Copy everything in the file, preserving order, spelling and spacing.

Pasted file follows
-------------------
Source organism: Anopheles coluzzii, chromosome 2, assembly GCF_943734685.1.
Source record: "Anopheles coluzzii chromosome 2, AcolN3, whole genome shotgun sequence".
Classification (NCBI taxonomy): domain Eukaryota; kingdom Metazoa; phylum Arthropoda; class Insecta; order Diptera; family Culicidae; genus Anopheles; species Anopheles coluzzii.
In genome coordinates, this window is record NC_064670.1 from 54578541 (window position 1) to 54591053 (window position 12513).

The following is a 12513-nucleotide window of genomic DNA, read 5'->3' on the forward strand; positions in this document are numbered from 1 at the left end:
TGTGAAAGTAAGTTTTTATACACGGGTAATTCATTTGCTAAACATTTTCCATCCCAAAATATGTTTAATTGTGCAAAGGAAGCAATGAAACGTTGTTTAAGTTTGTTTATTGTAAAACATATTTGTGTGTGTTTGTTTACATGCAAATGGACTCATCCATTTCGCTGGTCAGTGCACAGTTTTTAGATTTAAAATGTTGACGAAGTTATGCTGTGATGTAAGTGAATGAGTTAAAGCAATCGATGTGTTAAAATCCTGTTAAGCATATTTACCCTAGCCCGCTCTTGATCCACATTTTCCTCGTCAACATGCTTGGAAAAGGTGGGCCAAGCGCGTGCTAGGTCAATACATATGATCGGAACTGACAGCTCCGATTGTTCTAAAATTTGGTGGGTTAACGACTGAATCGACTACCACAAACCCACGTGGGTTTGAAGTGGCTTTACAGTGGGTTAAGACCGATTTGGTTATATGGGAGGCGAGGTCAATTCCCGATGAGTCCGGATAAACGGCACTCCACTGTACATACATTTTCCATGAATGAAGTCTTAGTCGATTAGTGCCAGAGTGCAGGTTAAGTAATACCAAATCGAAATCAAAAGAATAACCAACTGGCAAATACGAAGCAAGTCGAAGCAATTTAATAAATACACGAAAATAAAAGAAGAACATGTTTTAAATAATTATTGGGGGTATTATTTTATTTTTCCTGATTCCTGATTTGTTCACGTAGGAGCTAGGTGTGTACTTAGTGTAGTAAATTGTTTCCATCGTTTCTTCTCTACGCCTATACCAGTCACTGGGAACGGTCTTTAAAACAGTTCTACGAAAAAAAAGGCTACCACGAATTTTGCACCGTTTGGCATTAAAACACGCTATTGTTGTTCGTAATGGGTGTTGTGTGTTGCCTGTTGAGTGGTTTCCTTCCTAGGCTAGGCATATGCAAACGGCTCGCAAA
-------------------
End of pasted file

Source organism: Anopheles coluzzii, chromosome 2, assembly GCF_943734685.1.
Source record: "Anopheles coluzzii chromosome 2, AcolN3, whole genome shotgun sequence".
Classification (NCBI taxonomy): domain Eukaryota; kingdom Metazoa; phylum Arthropoda; class Insecta; order Diptera; family Culicidae; genus Anopheles; species Anopheles coluzzii.
In genome coordinates, this window is record NC_064670.1 from 54578541 (window position 1) to 54591053 (window position 12513).

The following is a 12513-nucleotide window of genomic DNA, read 5'->3' on the forward strand; positions in this document are numbered from 1 at the left end:
TGTGAAAGTAAGTTTTTATACACGGGTAATTCATTTGCTAAACATTTTCCATCCCAAAATATGTTTAATTGTGCAAAGGAAGCAATGAAACGTTGTTTAAGTTTGTTTATTGTAAAACATATTTGTGTGTGTTTGTTTACATGCAAATGGACTCATCCATTTCGCTGGTCAGTGCACAGTTTTTAGATTTAAAATGTTGACGAAGTTATGCTGTGATGTAAGTGAATGAGTTAAAGCAATCGATGTGTTAAAATCCTGTTAAGCATATTTACCCTAGCCCGCTCTTGATCCACATTTTCCTCGTCAACATGCTTGGAAAAGGTGGGCCAAGCGCGTGCTAGGTCAATACATATGATCGGAACTGACAGCTCCGATTGTTCTAAAATTTGGTGGGTTAACGACTGAATCGACTACCACAAACCCACGTGGGTTTGAAGTGGCTTTACAGTGGGTTAAGACCGATTTGGTTATATGGGAGGCGAGGTCAATTCCCGATGAGTCCGGATAAACGGCACTCCACTGTACATACATTTTCCATGAATGAAGTCTTAGTCGATTAGTGCCAGAGTGCAGGTTAAGTAATACCAAATCGAAATCAAAAGAATAACCAACTGGCAAATACGAAGCAAGTCGAAGCAATTTAATAAATACACGAAAATAAAAGAAGAACATGTTTTAAATAATTATTGGGGGTATTATTTTATTTTTCCTGATTCCTGATTTGTTCACGTAGGAGCTAGGTGTGTACTTAGTGTAGTAAATTGTTTCCATCGTTTCTTCTCTACGCCTATACCAGTCACTGGGAACGGTCTTTAAAACAGTTCTACGAAAAAAAAGGCTACCACGAATTTTGCACCGTTTGGCATTAAAACACGCTATTGTTGTTCGTAATGGGTGTTGTGTGTTGCCTGTTGAGTGGTTTCCTTCCTAGGCTAGGCATATGCAAACGGCTCGCAAA